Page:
2013 Airfinance Annual - Irish Aviation Sector

Author:Mr Chris Quinn and Gerry Thornton
Profession:Matheson Ormsby Prentice
 
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Irish Aviation Sector Ireland continues to build on its reputation as a centre of excellence for aircraft financing and leasing and its position has been further enhanced in recent years. There are a number of reasons why Ireland attracts investment in this area which include its favourable tax regime, wide double tax treaty network and professional expertise.

These factors combined with a government which is committed to growing and supporting the industry means that it has become the obvious location through which to finance and lease aircraft.

Taxation developments. 12.5% tax rate. The Irish government has repeated its commitment to maintaining the 12.5% corporation tax rate for active trading companies. This commitment has been welcomed by the aircraft financing and leasing community.

Section 110 companies. Section 110 of the Taxes Consolidation Act 1997 is widely used for structured finance and securitisation transactions in Ireland. In 2011, section 110 was expanded to include aircraft assets within the qualifying asset criteria. This expansion is very positive and will assist the aircraft finance and leasing industry in offering a wider range of structures.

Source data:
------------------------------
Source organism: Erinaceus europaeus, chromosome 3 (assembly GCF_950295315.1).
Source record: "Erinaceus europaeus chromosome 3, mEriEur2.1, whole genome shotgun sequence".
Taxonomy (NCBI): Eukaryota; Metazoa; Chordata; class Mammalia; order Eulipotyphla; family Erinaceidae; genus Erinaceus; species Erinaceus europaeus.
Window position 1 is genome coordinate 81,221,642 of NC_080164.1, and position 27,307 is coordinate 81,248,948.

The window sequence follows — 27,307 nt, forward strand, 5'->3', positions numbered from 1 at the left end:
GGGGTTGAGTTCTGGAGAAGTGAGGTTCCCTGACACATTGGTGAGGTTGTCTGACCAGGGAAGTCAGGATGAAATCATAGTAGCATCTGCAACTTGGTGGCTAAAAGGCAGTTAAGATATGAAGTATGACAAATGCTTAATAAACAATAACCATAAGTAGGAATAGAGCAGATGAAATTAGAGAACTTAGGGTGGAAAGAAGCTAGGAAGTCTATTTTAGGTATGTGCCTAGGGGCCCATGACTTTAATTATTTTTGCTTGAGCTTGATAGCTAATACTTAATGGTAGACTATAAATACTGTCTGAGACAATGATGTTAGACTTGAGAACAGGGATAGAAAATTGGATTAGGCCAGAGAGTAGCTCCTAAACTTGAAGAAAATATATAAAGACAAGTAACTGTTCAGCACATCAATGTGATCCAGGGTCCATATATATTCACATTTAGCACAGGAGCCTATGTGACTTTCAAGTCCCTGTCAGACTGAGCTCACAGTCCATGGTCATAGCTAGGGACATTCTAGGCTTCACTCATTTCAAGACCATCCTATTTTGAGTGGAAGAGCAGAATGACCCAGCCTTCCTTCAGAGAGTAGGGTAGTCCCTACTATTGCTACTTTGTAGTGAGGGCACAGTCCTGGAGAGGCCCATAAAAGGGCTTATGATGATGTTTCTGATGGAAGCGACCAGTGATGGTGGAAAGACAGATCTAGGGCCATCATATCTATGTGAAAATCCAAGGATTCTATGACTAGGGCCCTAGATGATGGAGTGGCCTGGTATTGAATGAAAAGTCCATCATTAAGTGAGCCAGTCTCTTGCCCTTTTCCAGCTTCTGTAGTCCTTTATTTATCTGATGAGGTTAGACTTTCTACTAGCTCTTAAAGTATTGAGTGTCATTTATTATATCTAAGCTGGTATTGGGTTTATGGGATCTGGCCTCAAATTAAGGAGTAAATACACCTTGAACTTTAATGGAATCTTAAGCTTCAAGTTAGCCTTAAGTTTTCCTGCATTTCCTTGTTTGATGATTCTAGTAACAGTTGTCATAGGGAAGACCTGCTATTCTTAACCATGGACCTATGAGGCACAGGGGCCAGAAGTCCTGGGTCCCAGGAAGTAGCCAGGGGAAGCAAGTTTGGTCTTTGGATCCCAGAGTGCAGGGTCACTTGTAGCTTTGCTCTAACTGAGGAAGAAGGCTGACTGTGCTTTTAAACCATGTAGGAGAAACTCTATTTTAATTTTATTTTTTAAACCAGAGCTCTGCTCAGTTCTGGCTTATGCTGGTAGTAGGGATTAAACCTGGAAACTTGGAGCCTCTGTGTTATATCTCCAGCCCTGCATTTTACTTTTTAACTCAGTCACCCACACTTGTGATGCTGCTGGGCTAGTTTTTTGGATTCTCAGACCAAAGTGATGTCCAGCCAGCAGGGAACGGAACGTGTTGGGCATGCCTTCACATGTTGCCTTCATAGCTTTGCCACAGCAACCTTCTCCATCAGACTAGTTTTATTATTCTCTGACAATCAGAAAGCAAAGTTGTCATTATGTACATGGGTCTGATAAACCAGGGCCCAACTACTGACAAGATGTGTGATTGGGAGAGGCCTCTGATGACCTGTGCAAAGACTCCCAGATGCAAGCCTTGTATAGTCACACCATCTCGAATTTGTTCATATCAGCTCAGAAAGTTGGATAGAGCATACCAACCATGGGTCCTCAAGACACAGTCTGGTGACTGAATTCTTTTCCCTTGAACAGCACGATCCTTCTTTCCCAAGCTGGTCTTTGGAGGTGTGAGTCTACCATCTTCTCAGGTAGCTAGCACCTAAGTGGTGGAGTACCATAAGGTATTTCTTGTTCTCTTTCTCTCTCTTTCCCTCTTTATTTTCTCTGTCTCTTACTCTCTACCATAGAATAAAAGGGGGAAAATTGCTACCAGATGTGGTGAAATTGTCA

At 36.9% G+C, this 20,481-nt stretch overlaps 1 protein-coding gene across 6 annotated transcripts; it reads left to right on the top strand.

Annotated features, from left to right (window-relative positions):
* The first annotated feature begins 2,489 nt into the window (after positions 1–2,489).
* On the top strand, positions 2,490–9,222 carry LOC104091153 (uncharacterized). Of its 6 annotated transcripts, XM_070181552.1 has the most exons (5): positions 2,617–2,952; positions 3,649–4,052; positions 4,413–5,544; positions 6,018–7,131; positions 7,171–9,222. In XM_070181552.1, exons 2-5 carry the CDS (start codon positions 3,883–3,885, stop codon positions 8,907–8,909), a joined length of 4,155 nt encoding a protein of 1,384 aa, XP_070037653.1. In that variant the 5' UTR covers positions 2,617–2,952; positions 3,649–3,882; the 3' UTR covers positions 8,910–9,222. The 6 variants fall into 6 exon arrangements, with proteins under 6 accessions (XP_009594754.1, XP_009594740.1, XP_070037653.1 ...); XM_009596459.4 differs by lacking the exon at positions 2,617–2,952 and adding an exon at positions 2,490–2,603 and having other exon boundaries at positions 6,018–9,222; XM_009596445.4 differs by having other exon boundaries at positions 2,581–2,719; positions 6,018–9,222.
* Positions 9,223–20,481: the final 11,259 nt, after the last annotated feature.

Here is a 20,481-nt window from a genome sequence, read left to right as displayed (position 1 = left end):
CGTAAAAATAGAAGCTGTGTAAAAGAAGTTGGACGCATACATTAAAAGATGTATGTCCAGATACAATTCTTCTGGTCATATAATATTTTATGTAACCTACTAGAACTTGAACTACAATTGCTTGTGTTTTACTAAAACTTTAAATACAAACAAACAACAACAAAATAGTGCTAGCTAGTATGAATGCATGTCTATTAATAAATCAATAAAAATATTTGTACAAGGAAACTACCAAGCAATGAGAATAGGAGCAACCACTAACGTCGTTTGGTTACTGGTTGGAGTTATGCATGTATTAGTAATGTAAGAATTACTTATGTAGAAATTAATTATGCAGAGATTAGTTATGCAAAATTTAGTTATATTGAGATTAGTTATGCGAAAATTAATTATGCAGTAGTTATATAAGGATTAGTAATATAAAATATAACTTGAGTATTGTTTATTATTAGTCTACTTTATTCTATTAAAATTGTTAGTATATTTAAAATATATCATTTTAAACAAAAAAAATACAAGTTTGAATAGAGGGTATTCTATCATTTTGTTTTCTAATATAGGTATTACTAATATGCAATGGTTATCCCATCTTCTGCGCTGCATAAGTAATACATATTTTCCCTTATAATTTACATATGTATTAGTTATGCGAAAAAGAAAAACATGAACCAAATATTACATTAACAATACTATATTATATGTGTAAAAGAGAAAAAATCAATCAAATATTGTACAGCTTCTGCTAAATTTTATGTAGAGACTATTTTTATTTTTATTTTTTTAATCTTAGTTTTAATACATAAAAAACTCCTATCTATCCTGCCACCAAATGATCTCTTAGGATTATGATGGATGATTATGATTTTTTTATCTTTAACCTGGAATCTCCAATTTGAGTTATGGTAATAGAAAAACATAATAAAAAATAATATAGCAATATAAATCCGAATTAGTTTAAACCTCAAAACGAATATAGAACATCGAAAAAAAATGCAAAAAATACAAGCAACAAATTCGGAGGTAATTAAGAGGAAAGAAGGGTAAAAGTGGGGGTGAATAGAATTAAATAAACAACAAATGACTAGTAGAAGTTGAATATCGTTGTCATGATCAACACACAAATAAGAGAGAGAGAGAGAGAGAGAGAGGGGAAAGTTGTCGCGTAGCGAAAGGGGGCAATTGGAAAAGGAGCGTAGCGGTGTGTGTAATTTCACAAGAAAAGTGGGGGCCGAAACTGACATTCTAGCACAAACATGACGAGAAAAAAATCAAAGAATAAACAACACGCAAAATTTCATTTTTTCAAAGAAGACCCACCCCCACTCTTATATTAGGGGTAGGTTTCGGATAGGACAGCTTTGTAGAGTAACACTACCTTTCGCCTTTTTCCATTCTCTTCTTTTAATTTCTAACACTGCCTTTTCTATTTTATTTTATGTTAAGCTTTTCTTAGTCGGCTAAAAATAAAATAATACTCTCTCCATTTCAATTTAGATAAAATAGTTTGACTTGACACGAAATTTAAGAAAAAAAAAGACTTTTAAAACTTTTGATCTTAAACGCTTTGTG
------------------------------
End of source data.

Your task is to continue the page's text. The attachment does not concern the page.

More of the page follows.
It is critical in any structured finance transaction to ensure that the return for investors is structured in a tax efficient way.

A section 110 company is a standard Irish resident special-purpose company which holds and/or manages “qualifying assets” and meets the other section 110 “qualifying company” criteria.

From a tax perspective, a section 110 company is entitled to claim a tax deduction for all of its expenses, including (usually) any profit-linked interest payments. Therefore, it is possible to ensure that a section 110 company can achieve a tax efficient result by paying out all of its return as an interest payment to investors.

Since 2011, the definition of “qualifying assets” (i.e. the assets which a section 110 qualifying company may acquire, manage and/or hold) has been extended to include plant and machinery, which encompasses aircraft and rolling stock. This structure is now proving very attractive for private equity investors and also for bankruptcy-remote requirements of financing banks.

Expansion of double tax treaty network. Ireland has now signed 68 double tax treaties (over 10 of which have been signed in 2011-12). Ireland's most recently signed double tax treaties include treaties with Qatar, Kuwait, Bahrain, Saudi Arabia, Armenia, Uzbekistan and Egypt.

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